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Machine Learning for Projecting Extreme Precipitation Intensity for Short Durations in a Changing Climate

Department of Civil and Environmental Engineering, Center for Technology and Systems Management, University of Maryland, College Park, MD 20742, USA
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Geosciences 2019, 9(5), 209; https://doi.org/10.3390/geosciences9050209
Received: 5 March 2019 / Revised: 16 April 2019 / Accepted: 4 May 2019 / Published: 9 May 2019
(This article belongs to the Special Issue Climate Prediction of Extreme Events)
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Abstract

Climate change is one of the prominent factors that causes an increased severity of extreme precipitation which, in turn, has a huge impact on drainage systems by means of flooding. Intensity–duration–frequency (IDF) curves play an essential role in designing robust drainage systems against extreme precipitation. It is important to incorporate the potential threat from climate change into the computation of IDF curves. Most existing works that have achieved this goal were based on Generalized Extreme Value (GEV) analysis combined with various circulation model simulations. Inspired by recent works that used machine learning algorithms for spatial downscaling, this paper proposes an alternative method to perform projections of precipitation intensity over short durations using machine learning. The method is based on temporal downscaling, a downscaling procedure performed over the time scale instead of the spatial scale. The method is trained and validated using data from around two thousand stations in the US. Future projection of IDF curves is calculated and discussed. View Full-Text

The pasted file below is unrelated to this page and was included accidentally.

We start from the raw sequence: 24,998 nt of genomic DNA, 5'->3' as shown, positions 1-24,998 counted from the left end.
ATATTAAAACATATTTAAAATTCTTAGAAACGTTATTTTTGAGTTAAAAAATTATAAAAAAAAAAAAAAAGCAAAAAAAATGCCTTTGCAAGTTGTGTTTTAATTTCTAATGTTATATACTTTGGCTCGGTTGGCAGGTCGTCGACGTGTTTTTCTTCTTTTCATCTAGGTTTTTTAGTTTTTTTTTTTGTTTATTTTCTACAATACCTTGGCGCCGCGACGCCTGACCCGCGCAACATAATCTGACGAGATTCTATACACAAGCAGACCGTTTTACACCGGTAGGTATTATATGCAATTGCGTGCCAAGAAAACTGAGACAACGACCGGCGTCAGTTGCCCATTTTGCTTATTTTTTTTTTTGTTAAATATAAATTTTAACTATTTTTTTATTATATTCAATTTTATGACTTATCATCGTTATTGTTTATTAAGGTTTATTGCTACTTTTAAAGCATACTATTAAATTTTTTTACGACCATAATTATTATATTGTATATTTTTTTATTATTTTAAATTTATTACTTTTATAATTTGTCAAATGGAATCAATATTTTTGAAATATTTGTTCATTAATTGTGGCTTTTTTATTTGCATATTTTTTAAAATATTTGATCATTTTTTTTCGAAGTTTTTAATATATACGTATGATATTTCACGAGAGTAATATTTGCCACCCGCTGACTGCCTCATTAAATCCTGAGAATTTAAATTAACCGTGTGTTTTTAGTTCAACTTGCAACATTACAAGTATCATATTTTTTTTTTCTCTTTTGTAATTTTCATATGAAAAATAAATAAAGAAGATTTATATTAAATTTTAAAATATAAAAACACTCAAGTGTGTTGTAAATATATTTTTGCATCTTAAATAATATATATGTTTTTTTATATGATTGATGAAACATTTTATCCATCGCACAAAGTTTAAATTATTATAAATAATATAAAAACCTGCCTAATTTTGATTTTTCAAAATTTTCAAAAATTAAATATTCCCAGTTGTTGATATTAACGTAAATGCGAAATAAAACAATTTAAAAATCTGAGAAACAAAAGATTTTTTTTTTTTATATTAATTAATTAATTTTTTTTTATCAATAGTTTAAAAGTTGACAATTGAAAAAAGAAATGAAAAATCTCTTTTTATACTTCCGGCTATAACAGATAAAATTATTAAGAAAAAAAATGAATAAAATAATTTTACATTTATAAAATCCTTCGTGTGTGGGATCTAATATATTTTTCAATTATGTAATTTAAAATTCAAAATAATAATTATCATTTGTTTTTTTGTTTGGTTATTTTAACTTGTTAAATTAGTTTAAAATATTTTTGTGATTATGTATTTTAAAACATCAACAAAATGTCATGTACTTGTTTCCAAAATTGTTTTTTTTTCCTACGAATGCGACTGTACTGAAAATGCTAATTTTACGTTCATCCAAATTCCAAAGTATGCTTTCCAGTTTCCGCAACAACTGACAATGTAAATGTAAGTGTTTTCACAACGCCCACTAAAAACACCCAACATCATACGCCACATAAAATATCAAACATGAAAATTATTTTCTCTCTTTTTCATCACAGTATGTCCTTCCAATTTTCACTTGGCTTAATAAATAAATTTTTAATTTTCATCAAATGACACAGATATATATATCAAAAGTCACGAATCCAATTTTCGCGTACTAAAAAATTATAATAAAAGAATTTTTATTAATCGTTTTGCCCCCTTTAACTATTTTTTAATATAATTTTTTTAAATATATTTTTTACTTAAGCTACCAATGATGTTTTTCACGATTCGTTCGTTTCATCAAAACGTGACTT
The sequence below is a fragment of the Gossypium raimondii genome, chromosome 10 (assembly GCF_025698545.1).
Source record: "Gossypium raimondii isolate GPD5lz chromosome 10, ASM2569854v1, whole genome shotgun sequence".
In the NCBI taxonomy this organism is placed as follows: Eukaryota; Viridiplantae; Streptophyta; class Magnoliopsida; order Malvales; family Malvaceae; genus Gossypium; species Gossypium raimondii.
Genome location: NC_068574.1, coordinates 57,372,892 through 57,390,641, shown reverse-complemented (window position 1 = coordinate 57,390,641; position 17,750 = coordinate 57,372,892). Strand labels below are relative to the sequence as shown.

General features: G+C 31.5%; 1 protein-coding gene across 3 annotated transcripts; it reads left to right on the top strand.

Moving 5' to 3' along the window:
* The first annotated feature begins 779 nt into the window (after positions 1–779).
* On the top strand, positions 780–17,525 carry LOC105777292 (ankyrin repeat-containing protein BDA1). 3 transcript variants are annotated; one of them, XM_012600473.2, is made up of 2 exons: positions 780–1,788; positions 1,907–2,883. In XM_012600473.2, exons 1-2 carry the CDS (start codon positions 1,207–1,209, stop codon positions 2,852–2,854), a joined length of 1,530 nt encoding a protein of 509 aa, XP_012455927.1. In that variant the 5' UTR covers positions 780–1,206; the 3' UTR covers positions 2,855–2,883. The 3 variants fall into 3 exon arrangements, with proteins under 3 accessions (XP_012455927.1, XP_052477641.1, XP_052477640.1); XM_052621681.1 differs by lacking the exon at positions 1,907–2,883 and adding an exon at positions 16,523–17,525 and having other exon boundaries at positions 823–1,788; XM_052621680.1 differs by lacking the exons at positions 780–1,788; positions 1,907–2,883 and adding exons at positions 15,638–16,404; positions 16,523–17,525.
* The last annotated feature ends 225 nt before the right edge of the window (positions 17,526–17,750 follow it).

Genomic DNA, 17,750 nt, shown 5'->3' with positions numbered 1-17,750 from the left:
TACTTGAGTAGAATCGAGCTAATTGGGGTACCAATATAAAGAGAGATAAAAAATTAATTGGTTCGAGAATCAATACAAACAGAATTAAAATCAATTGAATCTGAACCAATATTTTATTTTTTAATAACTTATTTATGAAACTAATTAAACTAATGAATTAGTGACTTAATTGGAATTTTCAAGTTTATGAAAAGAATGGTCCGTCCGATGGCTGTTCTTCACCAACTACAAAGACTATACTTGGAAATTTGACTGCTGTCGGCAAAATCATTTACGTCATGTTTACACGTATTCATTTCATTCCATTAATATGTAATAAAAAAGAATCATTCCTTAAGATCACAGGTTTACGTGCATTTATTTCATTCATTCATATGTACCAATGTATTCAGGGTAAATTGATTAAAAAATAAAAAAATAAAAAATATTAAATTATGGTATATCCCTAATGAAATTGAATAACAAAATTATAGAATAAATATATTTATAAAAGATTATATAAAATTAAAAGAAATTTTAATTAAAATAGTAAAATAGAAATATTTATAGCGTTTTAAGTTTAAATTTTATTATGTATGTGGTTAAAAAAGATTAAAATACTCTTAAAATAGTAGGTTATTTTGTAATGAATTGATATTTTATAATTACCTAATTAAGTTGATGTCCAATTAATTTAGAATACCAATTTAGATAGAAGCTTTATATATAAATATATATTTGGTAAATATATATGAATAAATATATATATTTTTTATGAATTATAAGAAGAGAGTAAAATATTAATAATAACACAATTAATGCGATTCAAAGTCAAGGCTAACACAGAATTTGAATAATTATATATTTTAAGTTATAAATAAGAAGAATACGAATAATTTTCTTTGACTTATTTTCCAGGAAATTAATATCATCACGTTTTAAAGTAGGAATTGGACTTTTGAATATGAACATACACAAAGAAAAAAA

Keywords: extreme precipitation; machine learning; downscaling; IDF curve extreme precipitation; machine learning; downscaling; IDF curve
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This is an open access article distributed under the Creative Commons Attribution License which permits unrestricted use, distribution, and reproduction in any medium, provided the original work is properly cited (CC BY 4.0).
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Hu, H.; Ayyub, B.M. Machine Learning for Projecting Extreme Precipitation Intensity for Short Durations in a Changing Climate. Geosciences 2019, 9, 209.

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